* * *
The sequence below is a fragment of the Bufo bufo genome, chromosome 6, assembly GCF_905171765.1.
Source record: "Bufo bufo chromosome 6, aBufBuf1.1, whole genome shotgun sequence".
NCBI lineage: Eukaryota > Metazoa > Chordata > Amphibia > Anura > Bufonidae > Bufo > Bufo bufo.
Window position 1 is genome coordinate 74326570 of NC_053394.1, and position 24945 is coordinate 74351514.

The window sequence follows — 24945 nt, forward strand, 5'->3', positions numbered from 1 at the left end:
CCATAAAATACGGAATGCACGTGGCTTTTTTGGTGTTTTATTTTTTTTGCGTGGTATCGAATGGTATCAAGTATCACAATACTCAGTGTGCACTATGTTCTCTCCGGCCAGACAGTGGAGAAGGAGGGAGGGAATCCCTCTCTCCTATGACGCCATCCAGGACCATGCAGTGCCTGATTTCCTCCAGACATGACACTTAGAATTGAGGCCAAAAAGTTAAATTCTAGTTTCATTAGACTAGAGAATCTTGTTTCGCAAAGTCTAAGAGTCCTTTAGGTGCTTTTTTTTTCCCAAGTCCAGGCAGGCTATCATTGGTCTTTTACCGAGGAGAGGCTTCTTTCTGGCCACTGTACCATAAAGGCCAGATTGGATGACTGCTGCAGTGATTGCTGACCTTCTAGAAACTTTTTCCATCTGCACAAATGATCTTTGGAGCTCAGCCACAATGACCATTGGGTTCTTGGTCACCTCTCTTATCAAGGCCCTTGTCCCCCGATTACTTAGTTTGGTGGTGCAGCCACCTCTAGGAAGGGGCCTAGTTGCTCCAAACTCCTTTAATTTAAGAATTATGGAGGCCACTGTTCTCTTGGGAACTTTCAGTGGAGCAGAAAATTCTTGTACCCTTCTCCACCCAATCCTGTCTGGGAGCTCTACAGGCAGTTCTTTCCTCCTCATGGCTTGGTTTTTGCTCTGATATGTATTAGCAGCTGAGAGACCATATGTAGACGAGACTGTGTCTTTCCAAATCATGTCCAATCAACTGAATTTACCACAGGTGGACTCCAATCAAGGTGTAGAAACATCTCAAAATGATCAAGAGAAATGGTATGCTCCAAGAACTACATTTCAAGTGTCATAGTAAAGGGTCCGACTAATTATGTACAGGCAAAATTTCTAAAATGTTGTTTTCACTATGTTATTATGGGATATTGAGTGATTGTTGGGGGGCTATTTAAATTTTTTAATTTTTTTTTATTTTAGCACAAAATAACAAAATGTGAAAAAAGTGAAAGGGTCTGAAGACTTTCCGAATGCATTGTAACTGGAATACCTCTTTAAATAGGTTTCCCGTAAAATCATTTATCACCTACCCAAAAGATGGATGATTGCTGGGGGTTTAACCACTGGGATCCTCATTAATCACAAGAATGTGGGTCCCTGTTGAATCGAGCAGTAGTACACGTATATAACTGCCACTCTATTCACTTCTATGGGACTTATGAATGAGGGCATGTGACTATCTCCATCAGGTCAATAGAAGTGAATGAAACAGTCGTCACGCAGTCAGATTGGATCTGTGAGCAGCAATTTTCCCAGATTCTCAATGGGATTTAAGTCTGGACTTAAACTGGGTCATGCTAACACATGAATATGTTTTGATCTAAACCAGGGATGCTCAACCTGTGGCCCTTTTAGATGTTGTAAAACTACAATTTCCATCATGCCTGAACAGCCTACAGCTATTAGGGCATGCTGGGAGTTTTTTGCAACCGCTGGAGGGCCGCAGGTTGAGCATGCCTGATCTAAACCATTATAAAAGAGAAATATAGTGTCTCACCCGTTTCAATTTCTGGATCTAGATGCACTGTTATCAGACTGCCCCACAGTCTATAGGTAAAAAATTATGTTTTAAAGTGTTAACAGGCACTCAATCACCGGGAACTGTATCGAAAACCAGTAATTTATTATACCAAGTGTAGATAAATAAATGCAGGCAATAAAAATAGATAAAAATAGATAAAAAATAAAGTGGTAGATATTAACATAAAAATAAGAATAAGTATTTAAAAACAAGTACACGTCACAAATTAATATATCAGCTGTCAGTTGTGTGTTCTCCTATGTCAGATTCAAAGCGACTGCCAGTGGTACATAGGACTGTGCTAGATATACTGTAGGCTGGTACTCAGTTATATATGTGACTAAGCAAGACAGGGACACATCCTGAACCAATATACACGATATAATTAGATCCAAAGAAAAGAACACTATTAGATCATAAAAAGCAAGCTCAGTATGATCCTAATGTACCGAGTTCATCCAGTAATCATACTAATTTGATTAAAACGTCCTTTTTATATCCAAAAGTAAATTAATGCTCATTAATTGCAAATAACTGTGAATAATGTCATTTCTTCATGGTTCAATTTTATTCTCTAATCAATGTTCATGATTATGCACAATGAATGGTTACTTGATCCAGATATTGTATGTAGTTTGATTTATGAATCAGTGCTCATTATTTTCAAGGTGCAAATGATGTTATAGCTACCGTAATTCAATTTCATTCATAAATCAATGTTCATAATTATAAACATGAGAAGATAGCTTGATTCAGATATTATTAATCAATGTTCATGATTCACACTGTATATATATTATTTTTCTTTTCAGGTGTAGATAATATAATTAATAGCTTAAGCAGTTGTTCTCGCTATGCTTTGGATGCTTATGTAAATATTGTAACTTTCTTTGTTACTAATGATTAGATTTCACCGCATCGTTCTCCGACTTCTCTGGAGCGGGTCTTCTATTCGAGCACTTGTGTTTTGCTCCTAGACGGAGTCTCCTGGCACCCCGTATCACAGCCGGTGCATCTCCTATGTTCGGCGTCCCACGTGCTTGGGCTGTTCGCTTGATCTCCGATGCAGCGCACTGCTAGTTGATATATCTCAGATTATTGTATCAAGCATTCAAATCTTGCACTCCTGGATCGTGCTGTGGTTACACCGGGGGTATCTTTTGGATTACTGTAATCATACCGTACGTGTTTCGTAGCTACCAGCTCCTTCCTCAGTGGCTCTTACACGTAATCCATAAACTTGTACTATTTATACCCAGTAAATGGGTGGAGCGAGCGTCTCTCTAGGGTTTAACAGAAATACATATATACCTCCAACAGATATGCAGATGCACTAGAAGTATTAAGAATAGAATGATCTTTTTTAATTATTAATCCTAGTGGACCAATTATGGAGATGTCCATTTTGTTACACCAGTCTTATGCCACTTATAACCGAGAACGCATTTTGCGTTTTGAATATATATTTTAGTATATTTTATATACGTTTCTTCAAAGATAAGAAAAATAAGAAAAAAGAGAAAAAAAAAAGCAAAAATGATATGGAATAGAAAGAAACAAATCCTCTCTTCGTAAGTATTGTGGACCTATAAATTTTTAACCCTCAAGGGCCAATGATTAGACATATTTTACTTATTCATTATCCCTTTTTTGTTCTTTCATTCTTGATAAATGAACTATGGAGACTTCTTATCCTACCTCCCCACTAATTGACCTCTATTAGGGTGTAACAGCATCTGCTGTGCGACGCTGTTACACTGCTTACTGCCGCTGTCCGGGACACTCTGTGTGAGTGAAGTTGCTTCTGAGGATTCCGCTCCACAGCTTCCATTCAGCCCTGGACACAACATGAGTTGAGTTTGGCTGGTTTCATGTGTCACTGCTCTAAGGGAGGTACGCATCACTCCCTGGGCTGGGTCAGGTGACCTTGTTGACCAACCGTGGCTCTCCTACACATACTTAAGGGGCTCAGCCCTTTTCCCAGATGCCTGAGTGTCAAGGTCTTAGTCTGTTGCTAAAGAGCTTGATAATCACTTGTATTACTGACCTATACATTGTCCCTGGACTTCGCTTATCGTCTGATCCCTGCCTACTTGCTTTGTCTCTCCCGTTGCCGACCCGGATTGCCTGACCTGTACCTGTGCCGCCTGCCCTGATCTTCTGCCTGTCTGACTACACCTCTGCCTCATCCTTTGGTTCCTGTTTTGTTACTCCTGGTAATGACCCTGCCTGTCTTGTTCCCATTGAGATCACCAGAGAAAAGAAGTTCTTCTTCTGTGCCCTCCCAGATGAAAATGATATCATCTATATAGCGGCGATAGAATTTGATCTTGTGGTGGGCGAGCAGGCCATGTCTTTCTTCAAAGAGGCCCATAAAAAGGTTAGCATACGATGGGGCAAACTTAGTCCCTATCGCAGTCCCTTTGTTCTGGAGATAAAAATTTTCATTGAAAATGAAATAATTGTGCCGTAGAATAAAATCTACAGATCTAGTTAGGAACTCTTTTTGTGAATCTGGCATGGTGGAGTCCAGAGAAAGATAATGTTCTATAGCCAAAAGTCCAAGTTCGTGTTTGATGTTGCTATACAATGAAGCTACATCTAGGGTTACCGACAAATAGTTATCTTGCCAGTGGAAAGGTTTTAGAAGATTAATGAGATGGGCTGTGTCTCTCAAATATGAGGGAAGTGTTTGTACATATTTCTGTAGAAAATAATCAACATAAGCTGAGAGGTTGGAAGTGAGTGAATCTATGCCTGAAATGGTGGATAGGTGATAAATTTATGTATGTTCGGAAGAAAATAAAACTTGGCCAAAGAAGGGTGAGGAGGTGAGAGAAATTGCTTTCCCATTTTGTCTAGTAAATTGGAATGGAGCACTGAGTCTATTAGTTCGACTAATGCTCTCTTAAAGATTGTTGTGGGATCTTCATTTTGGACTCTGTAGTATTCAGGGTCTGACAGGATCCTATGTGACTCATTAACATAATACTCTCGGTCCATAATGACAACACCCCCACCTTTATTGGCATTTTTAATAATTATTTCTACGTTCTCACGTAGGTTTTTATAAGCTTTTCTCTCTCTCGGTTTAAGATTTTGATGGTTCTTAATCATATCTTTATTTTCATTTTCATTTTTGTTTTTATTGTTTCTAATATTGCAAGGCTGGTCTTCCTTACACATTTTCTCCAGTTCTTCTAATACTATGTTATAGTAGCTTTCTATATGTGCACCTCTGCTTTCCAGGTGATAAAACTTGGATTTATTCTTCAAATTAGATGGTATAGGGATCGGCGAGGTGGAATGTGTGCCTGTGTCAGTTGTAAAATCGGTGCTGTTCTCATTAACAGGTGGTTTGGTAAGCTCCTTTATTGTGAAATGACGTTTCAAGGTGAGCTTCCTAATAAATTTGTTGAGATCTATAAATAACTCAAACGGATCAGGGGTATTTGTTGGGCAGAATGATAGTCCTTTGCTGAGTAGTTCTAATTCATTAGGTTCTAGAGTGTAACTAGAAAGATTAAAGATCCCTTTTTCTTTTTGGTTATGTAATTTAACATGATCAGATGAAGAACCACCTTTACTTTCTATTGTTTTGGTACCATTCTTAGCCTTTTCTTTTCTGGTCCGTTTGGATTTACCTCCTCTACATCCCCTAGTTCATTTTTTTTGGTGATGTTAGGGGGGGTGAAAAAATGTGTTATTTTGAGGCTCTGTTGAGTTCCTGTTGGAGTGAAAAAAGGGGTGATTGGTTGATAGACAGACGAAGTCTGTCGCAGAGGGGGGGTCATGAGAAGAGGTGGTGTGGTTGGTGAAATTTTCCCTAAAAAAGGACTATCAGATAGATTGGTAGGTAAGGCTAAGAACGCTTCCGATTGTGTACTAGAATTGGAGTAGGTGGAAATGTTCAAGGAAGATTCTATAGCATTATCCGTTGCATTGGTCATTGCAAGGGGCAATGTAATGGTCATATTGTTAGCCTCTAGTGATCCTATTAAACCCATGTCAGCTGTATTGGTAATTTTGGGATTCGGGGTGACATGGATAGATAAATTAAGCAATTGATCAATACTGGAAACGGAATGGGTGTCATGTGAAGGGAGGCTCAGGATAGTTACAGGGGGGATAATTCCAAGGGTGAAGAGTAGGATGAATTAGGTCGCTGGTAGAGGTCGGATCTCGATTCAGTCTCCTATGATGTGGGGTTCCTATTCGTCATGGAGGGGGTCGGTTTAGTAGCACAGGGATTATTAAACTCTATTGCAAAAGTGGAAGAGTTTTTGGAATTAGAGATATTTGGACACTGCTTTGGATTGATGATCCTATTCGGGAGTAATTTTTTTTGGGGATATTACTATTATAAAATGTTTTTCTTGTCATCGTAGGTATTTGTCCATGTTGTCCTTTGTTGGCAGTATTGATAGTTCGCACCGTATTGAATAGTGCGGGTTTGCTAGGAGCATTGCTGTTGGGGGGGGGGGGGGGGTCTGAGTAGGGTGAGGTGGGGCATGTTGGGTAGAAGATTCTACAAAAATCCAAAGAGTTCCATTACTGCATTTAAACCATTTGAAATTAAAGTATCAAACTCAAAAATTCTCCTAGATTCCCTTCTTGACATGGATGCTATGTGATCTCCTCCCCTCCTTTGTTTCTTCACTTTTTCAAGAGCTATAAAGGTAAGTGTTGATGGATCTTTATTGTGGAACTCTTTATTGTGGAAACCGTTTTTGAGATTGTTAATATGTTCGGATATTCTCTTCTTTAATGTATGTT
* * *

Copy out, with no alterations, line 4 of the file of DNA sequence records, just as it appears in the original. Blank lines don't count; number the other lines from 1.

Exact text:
Window position 1 is genome coordinate 74326570 of NC_053394.1, and position 24945 is coordinate 74351514.